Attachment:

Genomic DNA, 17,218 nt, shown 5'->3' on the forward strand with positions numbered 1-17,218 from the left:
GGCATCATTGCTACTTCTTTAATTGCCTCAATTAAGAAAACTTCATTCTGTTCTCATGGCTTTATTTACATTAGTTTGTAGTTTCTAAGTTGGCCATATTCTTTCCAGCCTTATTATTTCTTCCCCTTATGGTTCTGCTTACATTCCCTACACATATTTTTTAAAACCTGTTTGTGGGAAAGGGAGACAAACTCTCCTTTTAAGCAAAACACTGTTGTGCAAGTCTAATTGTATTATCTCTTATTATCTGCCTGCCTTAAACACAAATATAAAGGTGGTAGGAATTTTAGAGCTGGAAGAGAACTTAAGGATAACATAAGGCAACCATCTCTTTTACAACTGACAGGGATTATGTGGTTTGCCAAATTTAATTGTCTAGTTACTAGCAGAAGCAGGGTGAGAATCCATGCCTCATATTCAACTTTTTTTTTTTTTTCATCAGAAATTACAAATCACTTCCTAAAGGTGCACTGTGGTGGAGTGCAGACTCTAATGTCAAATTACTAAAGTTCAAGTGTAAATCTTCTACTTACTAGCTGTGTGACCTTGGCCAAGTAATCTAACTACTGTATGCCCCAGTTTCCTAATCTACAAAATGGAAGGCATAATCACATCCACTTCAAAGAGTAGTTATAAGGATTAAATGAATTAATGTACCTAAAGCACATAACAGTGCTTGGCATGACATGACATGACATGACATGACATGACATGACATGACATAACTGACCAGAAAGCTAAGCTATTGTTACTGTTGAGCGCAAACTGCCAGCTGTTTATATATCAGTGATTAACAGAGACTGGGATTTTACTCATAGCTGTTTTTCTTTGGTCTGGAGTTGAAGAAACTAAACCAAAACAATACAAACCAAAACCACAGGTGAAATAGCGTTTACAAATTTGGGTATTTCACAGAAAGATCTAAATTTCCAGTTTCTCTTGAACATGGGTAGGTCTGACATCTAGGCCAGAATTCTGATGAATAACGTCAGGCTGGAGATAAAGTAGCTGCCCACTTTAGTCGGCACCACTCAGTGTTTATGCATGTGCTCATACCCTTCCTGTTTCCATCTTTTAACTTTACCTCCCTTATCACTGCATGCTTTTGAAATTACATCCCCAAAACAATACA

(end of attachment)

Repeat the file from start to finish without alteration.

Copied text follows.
Genomic DNA, 17,218 nt, shown 5'->3' on the forward strand with positions numbered 1-17,218 from the left:
GGCATCATTGCTACTTCTTTAATTGCCTCAATTAAGAAAACTTCATTCTGTTCTCATGGCTTTATTTACATTAGTTTGTAGTTTCTAAGTTGGCCATATTCTTTCCAGCCTTATTATTTCTTCCCCTTATGGTTCTGCTTACATTCCCTACACATATTTTTTAAAACCTGTTTGTGGGAAAGGGAGACAAACTCTCCTTTTAAGCAAAACACTGTTGTGCAAGTCTAATTGTATTATCTCTTATTATCTGCCTGCCTTAAACACAAATATAAAGGTGGTAGGAATTTTAGAGCTGGAAGAGAACTTAAGGATAACATAAGGCAACCATCTCTTTTACAACTGACAGGGATTATGTGGTTTGCCAAATTTAATTGTCTAGTTACTAGCAGAAGCAGGGTGAGAATCCATGCCTCATATTCAACTTTTTTTTTTTTTTCATCAGAAATTACAAATCACTTCCTAAAGGTGCACTGTGGTGGAGTGCAGACTCTAATGTCAAATTACTAAAGTTCAAGTGTAAATCTTCTACTTACTAGCTGTGTGACCTTGGCCAAGTAATCTAACTACTGTATGCCCCAGTTTCCTAATCTACAAAATGGAAGGCATAATCACATCCACTTCAAAGAGTAGTTATAAGGATTAAATGAATTAATGTACCTAAAGCACATAACAGTGCTTGGCATGACATGACATGACATGACATGACATGACATGACATGACATAACTGACCAGAAAGCTAAGCTATTGTTACTGTTGAGCGCAAACTGCCAGCTGTTTATATATCAGTGATTAACAGAGACTGGGATTTTACTCATAGCTGTTTTTCTTTGGTCTGGAGTTGAAGAAACTAAACCAAAACAATACAAACCAAAACCACAGGTGAAATAGCGTTTACAAATTTGGGTATTTCACAGAAAGATCTAAATTTCCAGTTTCTCTTGAACATGGGTAGGTCTGACATCTAGGCCAGAATTCTGATGAATAACGTCAGGCTGGAGATAAAGTAGCTGCCCACTTTAGTCGGCACCACTCAGTGTTTATGCATGTGCTCATACCCTTCCTGTTTCCATCTTTTAACTTTACCTCCCTTATCACTGCATGCTTTTGAAATTACATCCCCAAAACAATACA